NEW YORK (AP) — Days after appearing as President Donald Trump in a “Deal or No Deal” parody on “Saturday Night Live,” Alec Baldwin took a deal of his own Wednesday, agreeing to attend an anger management class to resolve a criminal case stemming from a skirmish over a parking spot.
Baldwin, who was accused of striking another driver in the face during the dispute last fall outside his New York City home, pleaded guilty to harassment and will have his case record sealed once he completes the one-day class. The charge is a violation, the lowest level of offense.
A misdemeanor attempted assault charge was dropped.
Prosecutors offered the compromise after reviewing video of the incident, looking at medical records and talking with the victim and witnesses, Assistant District Attorney Ryan Lipes said. The 60-year-old Baldwin, who’s had various scrapes with the law over the years, has a clean criminal record, Lipes said.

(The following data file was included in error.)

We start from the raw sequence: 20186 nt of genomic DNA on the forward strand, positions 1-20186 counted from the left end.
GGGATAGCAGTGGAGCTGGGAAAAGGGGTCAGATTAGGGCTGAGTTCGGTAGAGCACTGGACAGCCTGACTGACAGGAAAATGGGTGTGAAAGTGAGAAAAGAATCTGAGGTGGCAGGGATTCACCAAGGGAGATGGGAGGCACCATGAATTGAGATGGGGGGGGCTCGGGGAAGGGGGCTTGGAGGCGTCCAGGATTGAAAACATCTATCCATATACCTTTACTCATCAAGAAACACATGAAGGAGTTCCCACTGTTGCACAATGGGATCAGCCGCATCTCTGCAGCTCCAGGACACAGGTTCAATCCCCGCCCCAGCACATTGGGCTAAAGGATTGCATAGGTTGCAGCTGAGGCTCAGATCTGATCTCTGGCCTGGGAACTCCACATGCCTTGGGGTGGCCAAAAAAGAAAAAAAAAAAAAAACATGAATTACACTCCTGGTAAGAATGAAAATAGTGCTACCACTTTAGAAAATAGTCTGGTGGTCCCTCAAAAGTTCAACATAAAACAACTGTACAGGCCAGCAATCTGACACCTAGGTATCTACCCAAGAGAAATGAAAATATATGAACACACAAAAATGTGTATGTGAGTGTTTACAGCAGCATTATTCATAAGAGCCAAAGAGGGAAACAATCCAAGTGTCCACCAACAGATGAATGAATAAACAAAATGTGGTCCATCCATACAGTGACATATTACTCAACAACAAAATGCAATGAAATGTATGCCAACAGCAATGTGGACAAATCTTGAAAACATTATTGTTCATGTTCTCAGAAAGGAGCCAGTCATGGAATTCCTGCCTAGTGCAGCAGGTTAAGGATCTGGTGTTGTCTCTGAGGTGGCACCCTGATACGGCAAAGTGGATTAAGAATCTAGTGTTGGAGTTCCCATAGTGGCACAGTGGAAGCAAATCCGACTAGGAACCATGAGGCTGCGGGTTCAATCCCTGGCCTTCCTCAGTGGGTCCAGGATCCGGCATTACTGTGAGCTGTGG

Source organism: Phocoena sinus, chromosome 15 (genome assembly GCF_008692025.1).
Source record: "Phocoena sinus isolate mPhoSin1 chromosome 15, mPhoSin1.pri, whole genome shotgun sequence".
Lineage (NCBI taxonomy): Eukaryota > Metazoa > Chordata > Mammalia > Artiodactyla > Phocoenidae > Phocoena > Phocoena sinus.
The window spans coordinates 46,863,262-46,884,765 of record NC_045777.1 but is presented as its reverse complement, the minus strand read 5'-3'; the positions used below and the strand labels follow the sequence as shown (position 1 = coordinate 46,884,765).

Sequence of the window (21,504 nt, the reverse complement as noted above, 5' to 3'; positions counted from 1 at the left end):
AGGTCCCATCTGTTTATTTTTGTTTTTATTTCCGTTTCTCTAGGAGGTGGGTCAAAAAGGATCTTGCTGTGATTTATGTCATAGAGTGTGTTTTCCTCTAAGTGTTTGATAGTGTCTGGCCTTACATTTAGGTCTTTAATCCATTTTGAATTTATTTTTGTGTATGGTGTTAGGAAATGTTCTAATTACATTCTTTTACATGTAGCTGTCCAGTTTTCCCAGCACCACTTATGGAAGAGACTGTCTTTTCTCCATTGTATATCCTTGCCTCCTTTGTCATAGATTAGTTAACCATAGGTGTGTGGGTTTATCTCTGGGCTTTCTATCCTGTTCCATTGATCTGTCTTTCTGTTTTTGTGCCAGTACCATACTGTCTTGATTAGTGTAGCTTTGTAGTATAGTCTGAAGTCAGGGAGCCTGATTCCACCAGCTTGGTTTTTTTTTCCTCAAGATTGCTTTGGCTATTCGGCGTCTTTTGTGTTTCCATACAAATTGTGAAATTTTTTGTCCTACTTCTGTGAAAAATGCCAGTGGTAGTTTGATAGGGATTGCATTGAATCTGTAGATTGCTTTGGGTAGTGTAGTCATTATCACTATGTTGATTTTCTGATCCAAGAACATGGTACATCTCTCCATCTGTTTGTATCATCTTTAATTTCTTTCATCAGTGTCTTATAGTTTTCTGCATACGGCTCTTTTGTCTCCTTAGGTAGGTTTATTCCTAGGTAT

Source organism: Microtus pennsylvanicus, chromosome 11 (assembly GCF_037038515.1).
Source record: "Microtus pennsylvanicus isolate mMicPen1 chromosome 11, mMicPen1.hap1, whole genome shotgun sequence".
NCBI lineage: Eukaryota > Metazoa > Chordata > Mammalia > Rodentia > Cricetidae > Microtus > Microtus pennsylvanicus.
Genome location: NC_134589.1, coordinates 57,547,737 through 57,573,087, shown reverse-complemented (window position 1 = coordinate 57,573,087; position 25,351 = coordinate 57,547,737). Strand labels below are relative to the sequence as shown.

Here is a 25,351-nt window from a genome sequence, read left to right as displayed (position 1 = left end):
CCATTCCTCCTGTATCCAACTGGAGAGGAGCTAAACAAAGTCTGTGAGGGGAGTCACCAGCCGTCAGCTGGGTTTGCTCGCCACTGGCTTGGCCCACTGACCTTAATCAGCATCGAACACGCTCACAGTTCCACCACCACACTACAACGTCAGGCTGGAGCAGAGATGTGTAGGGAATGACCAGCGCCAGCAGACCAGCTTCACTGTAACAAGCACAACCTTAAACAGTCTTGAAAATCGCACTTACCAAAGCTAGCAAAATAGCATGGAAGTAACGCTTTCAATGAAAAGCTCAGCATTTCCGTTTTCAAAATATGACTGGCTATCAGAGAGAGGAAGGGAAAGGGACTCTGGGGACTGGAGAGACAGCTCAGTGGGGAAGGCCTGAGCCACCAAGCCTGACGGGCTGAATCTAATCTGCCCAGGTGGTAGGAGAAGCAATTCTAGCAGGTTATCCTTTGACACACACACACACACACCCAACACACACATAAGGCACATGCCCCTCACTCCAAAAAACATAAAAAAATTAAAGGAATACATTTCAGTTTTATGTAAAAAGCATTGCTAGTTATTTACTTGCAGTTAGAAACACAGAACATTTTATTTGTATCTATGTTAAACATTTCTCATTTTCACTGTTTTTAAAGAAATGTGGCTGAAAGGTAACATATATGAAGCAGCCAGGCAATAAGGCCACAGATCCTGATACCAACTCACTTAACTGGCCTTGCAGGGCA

Baldwin — in a sport coat, black top and black framed glasses — only spoke a few words during the brief court hearing, mostly answering short questions from the judge.
The Manhattan prosecutor’s office declined comment.
Baldwin and his lawyer didn’t comment outside court, but the actor wasn’t shy on Twitter, where he criticized the media for staking out his courtroom when there were more serious cases elsewhere in the building and for misreporting the allegations against him.
“The press reported that I punched someone. That is untrue, and that is a serious charge. A man was punched in NY recently and died,” Baldwin tweeted, along with a link to a news article about a fatal bar fight in Queens last November.